gorgeous robes, and costly jewels, were thrown into the Tyber, or into the common receptacles of filth and ordure. It was a wonderful thing, when the minds of all men took a sudden turn; kings became the nursing fathers of the church, statesmen courted her alliance, philosophy embraced her faith, and even the sword was justly drawn in her defence.

These were the “wonderful things" effected by Christ's right hand; and in these, this part of the Psalmist's prophecy has received its accomplishment. Less than this his words cannot mean; and to more than this they cannot with any certainty be extended: since these things satisfy all that is of necessity involved in his expressions.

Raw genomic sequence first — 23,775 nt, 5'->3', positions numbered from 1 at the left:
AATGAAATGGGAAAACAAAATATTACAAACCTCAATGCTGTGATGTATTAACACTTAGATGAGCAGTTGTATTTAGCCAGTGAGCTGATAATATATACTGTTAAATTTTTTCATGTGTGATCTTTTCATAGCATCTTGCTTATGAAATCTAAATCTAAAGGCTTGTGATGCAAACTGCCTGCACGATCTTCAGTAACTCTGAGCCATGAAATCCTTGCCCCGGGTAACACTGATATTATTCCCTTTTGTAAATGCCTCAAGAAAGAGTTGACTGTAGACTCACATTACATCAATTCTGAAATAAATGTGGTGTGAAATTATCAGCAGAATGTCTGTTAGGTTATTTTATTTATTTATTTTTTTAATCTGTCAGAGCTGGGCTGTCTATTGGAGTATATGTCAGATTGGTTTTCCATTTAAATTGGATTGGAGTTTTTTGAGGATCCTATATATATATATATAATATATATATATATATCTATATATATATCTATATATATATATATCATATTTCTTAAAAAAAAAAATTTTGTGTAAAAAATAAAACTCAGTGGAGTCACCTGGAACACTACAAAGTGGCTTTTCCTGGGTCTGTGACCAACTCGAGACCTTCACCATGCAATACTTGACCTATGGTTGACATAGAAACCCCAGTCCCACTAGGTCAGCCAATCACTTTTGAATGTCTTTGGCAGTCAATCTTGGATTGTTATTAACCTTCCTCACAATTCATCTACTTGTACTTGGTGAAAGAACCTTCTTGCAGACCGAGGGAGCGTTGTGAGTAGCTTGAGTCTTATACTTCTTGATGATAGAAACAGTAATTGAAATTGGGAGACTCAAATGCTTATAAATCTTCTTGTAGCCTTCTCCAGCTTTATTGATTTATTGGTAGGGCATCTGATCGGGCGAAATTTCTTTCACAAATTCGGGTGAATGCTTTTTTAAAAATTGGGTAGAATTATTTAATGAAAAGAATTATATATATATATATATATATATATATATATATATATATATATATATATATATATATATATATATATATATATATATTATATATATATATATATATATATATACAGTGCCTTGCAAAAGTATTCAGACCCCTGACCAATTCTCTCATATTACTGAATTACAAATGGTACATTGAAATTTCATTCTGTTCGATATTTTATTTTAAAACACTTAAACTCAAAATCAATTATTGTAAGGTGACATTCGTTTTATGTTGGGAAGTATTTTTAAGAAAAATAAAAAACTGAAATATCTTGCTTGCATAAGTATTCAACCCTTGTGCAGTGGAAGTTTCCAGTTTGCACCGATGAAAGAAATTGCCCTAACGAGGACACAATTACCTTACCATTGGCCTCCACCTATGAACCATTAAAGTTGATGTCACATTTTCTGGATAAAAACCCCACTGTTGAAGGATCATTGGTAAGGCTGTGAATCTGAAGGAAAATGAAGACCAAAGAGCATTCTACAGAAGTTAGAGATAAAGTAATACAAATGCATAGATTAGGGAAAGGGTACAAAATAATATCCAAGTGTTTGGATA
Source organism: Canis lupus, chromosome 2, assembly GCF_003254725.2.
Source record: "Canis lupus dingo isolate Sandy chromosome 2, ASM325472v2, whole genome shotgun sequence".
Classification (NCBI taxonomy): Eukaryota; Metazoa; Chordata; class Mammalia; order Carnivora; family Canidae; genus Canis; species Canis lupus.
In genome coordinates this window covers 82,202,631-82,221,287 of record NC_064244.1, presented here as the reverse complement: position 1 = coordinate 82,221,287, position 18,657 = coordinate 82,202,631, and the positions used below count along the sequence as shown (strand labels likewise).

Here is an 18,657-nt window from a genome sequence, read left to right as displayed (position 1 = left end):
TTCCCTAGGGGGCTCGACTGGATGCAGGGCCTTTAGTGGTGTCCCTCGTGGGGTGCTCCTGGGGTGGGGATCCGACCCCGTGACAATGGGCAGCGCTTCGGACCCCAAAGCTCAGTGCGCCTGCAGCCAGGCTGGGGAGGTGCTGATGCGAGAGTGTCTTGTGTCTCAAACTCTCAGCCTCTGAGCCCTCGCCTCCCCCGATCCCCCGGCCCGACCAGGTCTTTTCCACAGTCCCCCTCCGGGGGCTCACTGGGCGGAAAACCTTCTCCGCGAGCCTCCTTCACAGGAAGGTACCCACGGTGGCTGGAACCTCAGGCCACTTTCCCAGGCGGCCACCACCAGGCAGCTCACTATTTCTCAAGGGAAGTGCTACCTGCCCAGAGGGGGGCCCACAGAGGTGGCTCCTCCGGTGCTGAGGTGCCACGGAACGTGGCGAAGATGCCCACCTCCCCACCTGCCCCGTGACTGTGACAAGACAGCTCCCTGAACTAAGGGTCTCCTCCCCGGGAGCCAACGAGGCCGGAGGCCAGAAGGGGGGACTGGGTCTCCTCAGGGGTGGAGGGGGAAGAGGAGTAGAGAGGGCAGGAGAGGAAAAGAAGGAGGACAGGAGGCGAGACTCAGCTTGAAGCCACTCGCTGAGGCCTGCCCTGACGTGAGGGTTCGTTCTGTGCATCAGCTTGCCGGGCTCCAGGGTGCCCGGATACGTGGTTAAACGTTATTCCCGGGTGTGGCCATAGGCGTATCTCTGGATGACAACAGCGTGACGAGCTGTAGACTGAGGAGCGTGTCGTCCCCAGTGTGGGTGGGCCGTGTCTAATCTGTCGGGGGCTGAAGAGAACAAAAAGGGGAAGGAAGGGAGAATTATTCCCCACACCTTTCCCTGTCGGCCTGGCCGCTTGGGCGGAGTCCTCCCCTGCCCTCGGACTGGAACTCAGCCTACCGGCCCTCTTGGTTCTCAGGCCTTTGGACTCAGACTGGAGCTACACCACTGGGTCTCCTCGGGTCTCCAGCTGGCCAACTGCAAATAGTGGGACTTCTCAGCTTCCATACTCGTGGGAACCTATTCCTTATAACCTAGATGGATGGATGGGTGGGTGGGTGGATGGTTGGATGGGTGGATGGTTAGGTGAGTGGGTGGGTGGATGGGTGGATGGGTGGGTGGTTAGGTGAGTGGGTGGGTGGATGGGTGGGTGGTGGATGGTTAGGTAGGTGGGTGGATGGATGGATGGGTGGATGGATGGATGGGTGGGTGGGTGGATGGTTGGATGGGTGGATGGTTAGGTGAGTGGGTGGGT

If his expressions went of necessity to “terrible things,” or were determined to that meaning by the context, insomuch that the inspired author could be understood to speak not of things simply wonderful, but wonderful in the particular way of being frightful, an allusion, in that case, might easily be supposed to what is, indeed, the explicit subject of many other prophecies, the terrible things to be achieved by the Messiah's own right hand, in the destruction of antichrist, and the slaughter of his armies, in the latter ages. The word of prophecy forewarns us, and we have lived to see the season of the accomplishment set in, that the apostate faction will proceed to that extreme of malice and impiety, as to levy actual war against the nations professing Christianity: and, after much suffering of the faithful, and bloody struggles of the contending parties, our Lord himself will come from heaven, visibly and in person, to effect the deliverance of his servants, and with his own arm cut off the antichristian armies with tremendous slaughter. This is represented in the prophecies under images that can be understood of nothing but the havoc of actual battle. “ The indignation of Jehovah is upon all the heathen," saith Isaiah, "and his fury upon all their armies. He hath utterly destroyed them,-he bath delivered them to the slaughter; and the mountains shall be melted down in their blood.” The prophet Ezekiel summons all ravenous birds and all beasts of prey, “ to assemble and come to the slaughter which Jehovah should make for them,-a great slaughter on the mountains of Israel” (the stage, as it should seem, of antichrist's, last exploits, and of his excision); “ and ye shall eat flesh and drink blood. The flesh of warriors